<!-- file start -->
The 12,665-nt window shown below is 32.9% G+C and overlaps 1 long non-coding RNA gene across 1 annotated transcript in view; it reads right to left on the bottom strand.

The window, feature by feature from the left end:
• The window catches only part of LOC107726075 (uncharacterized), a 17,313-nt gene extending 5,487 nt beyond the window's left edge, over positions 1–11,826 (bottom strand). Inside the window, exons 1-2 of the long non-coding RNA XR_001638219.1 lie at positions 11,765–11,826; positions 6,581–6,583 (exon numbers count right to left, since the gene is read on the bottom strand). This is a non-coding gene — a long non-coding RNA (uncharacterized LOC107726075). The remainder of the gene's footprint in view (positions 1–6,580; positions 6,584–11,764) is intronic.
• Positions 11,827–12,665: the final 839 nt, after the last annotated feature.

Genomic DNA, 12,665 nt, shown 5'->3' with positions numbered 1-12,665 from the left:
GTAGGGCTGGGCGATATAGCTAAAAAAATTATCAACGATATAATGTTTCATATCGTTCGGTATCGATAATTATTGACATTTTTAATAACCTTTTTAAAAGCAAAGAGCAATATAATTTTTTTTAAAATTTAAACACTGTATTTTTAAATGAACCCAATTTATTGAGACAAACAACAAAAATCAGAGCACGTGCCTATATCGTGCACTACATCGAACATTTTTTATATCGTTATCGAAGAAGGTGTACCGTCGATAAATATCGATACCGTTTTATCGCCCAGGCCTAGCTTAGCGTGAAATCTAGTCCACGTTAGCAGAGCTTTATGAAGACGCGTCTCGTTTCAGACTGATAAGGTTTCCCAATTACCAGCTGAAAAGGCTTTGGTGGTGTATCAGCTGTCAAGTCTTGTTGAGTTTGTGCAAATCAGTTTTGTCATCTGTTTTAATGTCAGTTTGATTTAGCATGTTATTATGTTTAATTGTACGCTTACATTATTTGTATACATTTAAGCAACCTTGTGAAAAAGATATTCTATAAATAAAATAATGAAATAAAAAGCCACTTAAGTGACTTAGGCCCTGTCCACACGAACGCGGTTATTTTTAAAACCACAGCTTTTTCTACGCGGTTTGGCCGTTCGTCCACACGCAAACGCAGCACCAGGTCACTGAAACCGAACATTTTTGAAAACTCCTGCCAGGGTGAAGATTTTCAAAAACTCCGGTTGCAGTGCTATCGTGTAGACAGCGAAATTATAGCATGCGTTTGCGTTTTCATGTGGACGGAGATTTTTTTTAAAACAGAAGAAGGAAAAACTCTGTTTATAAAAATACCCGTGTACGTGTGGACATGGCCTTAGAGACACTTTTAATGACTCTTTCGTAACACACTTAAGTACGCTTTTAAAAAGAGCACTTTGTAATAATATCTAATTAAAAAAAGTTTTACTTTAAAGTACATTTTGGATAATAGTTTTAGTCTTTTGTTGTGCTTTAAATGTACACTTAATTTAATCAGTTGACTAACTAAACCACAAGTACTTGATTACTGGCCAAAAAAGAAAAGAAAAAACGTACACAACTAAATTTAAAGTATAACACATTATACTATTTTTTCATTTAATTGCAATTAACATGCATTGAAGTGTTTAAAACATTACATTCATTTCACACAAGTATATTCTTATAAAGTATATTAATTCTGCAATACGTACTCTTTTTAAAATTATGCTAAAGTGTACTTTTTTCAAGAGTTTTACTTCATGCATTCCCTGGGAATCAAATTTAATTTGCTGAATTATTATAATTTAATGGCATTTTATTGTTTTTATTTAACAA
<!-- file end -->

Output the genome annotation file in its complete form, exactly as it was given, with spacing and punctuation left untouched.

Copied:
The 12,665-nt window shown below is 32.9% G+C and overlaps 1 long non-coding RNA gene across 1 annotated transcript in view; it reads right to left on the bottom strand.

The window, feature by feature from the left end:
• The window catches only part of LOC107726075 (uncharacterized), a 17,313-nt gene extending 5,487 nt beyond the window's left edge, over positions 1–11,826 (bottom strand). Inside the window, exons 1-2 of the long non-coding RNA XR_001638219.1 lie at positions 11,765–11,826; positions 6,581–6,583 (exon numbers count right to left, since the gene is read on the bottom strand). This is a non-coding gene — a long non-coding RNA (uncharacterized LOC107726075). The remainder of the gene's footprint in view (positions 1–6,580; positions 6,584–11,764) is intronic.
• Positions 11,827–12,665: the final 839 nt, after the last annotated feature.

Genomic DNA, 12,665 nt, shown 5'->3' with positions numbered 1-12,665 from the left:
GTAGGGCTGGGCGATATAGCTAAAAAAATTATCAACGATATAATGTTTCATATCGTTCGGTATCGATAATTATTGACATTTTTAATAACCTTTTTAAAAGCAAAGAGCAATATAATTTTTTTTAAAATTTAAACACTGTATTTTTAAATGAACCCAATTTATTGAGACAAACAACAAAAATCAGAGCACGTGCCTATATCGTGCACTACATCGAACATTTTTTATATCGTTATCGAAGAAGGTGTACCGTCGATAAATATCGATACCGTTTTATCGCCCAGGCCTAGCTTAGCGTGAAATCTAGTCCACGTTAGCAGAGCTTTATGAAGACGCGTCTCGTTTCAGACTGATAAGGTTTCCCAATTACCAGCTGAAAAGGCTTTGGTGGTGTATCAGCTGTCAAGTCTTGTTGAGTTTGTGCAAATCAGTTTTGTCATCTGTTTTAATGTCAGTTTGATTTAGCATGTTATTATGTTTAATTGTACGCTTACATTATTTGTATACATTTAAGCAACCTTGTGAAAAAGATATTCTATAAATAAAATAATGAAATAAAAAGCCACTTAAGTGACTTAGGCCCTGTCCACACGAACGCGGTTATTTTTAAAACCACAGCTTTTTCTACGCGGTTTGGCCGTTCGTCCACACGCAAACGCAGCACCAGGTCACTGAAACCGAACATTTTTGAAAACTCCTGCCAGGGTGAAGATTTTCAAAAACTCCGGTTGCAGTGCTATCGTGTAGACAGCGAAATTATAGCATGCGTTTGCGTTTTCATGTGGACGGAGATTTTTTTTAAAACAGAAGAAGGAAAAACTCTGTTTATAAAAATACCCGTGTACGTGTGGACATGGCCTTAGAGACACTTTTAATGACTCTTTCGTAACACACTTAAGTACGCTTTTAAAAAGAGCACTTTGTAATAATATCTAATTAAAAAAAGTTTTACTTTAAAGTACATTTTGGATAATAGTTTTAGTCTTTTGTTGTGCTTTAAATGTACACTTAATTTAATCAGTTGACTAACTAAACCACAAGTACTTGATTACTGGCCAAAAAAGAAAAGAAAAAACGTACACAACTAAATTTAAAGTATAACACATTATACTATTTTTTCATTTAATTGCAATTAACATGCATTGAAGTGTTTAAAACATTACATTCATTTCACACAAGTATATTCTTATAAAGTATATTAATTCTGCAATACGTACTCTTTTTAAAATTATGCTAAAGTGTACTTTTTTCAAGAGTTTTACTTCATGCATTCCCTGGGAATCAAATTTAATTTGCTGAATTATTATAATTTAATGGCATTTTATTGTTTTTATTTAACAA